Reviewed by The Foywonder
Starring Serah D’Laine, William Forsythe, Art LaFleur, Marcus T. Paulk, Stacey Hinnen, Carmen Perez
Directed by Peter Atencio
Distributed by Anchor Bay Entertainment
I didn’t expect The Rig to reinvent the wheel. It would have been nice if it had at least tried to rotate the tires.
The Rig is about as bland and generic a modern monster movie as you will likely ever see. An offshore oil rig unleashes a humanoid monster from beneath the ocean floor that gets aboard and stalks the crew of roughnecks during a tropical storm that prevents them from simply evacuating. Some superficial dramatic tropes of sibling rivalry, father-daughter tension, and employee romance are paid lip service to, but, in the end, it all boils down to lifeless characters either standing around waiting to get jumped by the monster or roaming about what looks like the same hallways over and over or huddled together trying to stay alive. That’s all, folks.
There was a TV movie made back in 1981 called The Intruder Within that had this exact same plot and still bothered to toss in a few plot twists along the way. There was even an episode of “Baywatch Nights” that saw David Hasselhoff trapped on an oil rig battling a green blob that employed more ingenuity than The Rig.
There’s nothing wrong with a monster movie plot this remedial if you actually make something out of it. But The Rig doesn’t strive for camp value or nostalgia, doesn’t deliver any creative or ultra gory kills, and it certainly isn’t scary. It does nothing but go through the Alien motions as coldly, lethargically as possible. Where’s the fun? Certainly not in the lengthy stretches of characters slowly walking about corridors without an ounce of suspense. Certainly not in the clumsily staged monster attacks edited in such a manner to try and obscure the rubber monster suit even when it is front and center on the screen. Certainly not in the squandering of two underappreciated tough guy character actors, William Forsythe and Art LaFleur, in thankless, nothing-to-it roles.
The thing I appreciated most about The Rig and had me looking forward to watching it is that the monster is a man in a rubber suit instead of computer effects. I get the sense that someone involved was less than enthused about the use of old school suitmation in a movie clearly shot with an HD camera given how hard the editing tries to keep us from getting a good, long look at the monster. For better or worse, that rubber suit is part of the fun. But, again, The Rig is no fun at all.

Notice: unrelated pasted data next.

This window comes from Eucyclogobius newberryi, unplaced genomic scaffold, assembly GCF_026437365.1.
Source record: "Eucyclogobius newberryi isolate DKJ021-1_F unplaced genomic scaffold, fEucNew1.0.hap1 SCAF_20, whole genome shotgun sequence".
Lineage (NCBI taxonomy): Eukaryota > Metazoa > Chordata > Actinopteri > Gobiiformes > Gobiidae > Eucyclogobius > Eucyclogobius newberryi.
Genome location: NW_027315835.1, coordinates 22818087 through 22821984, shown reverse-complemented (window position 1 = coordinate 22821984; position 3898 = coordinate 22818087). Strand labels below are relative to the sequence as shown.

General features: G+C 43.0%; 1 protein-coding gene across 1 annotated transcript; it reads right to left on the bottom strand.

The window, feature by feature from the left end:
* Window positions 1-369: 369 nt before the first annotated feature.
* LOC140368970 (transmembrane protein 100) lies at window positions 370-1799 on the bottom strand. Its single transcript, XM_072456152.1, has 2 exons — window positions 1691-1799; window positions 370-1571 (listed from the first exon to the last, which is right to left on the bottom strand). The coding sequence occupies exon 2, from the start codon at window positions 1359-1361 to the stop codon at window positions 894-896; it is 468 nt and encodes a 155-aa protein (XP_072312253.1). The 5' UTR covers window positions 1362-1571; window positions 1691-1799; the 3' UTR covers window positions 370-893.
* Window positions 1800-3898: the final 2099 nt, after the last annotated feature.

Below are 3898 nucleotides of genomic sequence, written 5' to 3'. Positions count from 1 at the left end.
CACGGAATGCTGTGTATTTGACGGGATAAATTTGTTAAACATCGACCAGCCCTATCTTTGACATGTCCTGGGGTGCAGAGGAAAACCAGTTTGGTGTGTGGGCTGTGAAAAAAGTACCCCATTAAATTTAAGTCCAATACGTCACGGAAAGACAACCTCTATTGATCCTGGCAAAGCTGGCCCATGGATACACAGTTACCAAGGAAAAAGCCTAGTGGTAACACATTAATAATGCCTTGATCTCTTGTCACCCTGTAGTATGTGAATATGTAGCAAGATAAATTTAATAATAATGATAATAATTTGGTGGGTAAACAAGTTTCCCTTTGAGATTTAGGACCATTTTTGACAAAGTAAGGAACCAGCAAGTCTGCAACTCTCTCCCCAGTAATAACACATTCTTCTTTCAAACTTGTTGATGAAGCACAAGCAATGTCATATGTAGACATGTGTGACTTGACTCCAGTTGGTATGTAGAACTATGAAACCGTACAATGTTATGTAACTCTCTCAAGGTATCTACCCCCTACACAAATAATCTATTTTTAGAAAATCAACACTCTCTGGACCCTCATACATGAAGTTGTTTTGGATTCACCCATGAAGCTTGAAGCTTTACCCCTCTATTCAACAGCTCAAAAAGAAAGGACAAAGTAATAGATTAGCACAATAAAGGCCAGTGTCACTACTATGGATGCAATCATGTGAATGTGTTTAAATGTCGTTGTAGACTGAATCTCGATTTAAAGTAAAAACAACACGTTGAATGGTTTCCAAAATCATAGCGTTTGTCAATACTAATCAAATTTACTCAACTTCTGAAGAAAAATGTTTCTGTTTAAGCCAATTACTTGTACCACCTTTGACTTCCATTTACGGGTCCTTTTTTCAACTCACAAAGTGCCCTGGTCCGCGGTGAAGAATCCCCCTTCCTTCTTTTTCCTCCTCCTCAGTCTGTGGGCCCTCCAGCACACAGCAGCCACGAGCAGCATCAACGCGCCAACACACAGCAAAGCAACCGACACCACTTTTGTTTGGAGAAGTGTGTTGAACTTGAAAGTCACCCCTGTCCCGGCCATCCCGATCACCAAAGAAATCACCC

Worse yet, the script doesn’t appear at all interested in its own monster. You could replace this black Sleestak-meets-chupacabra creature with a retard in a hockey mask armed with a machete and it would not have made that big a difference. The creature’s habit of easily ambushing people, unimaginatively biting and clawing them to death, is all there is to it. None of the characters ever display any curiosity about the nature of this beast outside of one line in which someone deduces that it kills because it enjoys it. There should always be some intrigue surrounding the monster in a monster movie. There should be more of a hook to it than the curvature of its claws.
And yet four people are credited with the screenplay. It took four people to write this.
Director Peter Atencio doesn’t help matters by relying too heavily on a repetitive score that instead of underscoring the tension becomes an intrusive presence that’s drowsy, droning musical cues further suck the energy out of scenes already starved for signs of life. Not to mention often being so loud as to drown out dialogue and sound effects, too. Not that anyone ever really say anything really worth listening to.
1 out of 5
Discuss The Rig in the space below!